The main reason for the delay this week was problems with cryogenics caused by clogged oil filters and possibly worsened by a lightning strike and/or an industrial strike. When any one of the 8 major cryongenic plants fails it can easily take two days to get it fixed and return the superconducting magnets to their working temperature of 1.9 degrees Kelvin. There were two such outages this week with this record run in between.

Update 27-Jun-2011: The situation has improved in the last few days culminating in a run today lasting about 20 hours that delivered a record 62/pb. The luminosity was still above half its peak value at the end of the run demonstrating just how good the luminosity lifetimes are. The next run will attempt 1380 bunches, the maximum possible with 50ns spacing. They have just one day left before machine development time takes over, followed by a technical stop.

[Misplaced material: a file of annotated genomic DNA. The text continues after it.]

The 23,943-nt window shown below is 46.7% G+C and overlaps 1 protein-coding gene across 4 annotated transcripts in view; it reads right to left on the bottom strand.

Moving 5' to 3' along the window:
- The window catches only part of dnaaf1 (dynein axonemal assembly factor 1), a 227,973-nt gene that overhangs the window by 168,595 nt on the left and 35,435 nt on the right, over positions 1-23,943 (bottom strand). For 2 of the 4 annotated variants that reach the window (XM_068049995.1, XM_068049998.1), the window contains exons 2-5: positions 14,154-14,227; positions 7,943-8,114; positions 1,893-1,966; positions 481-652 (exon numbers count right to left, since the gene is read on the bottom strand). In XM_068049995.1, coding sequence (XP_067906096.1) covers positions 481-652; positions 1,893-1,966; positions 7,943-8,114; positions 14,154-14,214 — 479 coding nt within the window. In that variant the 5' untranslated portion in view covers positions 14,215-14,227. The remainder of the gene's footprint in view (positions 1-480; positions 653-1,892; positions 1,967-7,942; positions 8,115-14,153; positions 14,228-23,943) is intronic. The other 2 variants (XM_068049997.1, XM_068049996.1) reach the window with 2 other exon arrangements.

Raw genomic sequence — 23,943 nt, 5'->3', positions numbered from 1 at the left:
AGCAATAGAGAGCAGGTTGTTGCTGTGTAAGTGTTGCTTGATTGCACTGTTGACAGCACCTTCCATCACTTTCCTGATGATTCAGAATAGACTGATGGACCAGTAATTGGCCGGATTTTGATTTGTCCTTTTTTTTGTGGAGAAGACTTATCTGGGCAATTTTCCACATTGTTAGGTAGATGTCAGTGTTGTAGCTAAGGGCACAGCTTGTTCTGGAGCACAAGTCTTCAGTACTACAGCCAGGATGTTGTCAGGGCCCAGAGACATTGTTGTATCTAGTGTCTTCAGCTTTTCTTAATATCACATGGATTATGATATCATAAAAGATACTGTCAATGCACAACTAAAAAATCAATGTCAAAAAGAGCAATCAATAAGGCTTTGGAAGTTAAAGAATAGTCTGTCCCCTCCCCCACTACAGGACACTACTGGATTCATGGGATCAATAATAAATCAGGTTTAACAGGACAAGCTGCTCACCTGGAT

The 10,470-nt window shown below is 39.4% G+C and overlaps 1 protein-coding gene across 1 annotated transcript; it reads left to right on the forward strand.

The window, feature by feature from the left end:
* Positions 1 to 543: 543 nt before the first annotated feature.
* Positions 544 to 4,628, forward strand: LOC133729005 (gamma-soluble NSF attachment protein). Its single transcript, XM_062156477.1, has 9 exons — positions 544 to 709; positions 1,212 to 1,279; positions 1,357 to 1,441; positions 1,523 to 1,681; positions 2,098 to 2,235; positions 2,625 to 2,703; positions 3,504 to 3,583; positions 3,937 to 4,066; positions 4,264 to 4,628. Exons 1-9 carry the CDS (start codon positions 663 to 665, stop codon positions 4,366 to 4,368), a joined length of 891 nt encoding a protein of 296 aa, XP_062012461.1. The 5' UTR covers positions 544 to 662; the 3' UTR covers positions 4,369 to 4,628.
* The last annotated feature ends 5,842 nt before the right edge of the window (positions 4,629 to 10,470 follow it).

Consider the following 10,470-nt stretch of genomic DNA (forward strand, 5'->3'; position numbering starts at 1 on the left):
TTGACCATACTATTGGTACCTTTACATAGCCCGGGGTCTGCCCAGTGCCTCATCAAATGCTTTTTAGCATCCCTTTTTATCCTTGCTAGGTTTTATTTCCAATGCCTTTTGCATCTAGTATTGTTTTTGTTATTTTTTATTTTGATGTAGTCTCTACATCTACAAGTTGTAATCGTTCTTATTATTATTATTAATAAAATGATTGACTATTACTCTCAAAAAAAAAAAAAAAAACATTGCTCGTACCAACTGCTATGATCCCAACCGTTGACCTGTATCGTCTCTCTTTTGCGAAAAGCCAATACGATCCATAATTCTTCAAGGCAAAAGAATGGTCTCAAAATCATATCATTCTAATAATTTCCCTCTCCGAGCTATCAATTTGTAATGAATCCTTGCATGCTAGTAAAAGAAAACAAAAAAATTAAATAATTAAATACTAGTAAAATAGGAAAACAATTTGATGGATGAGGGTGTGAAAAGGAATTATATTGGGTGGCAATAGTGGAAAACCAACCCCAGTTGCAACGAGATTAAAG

LHC Status Report

June 18, 2011

last week we celebrated 1 inverse femtobarn (1/fb) of integrated luminosity delivered to ATLAS and CMS. Of that data ATLAS has recorded about 95% and CMS about 92% so with a little more added ATLAS have now recorded over 1/fb.

The milestones have been celebrated with a CERN press release

Last week the LHC Control group held an Open meeting to report on progress of the beams and experiments. Slides and videos are available for some of the talks including  the Machine Status Report by Steve Myers who revealed that during the last Machine Development period the bunch intensity was tested up to 195 billion protons, going well beyond the 170 billion ultimate intensity limit. The intensity currently in use is about 120 billion, but there is hope that this may be increased later in the year.

Although the LHC has delivered 1/fb in record time as a result of its better than expected early performance, there is some frustration that technical problems are holding it back from achieving even better results. A string of difficulties has been making it hard to get the beams circulating while other glitches cause the beams to be dumped early. The time in stable beams has been about 36% since they started running with 1092 bunches and it should be possible to do better than that.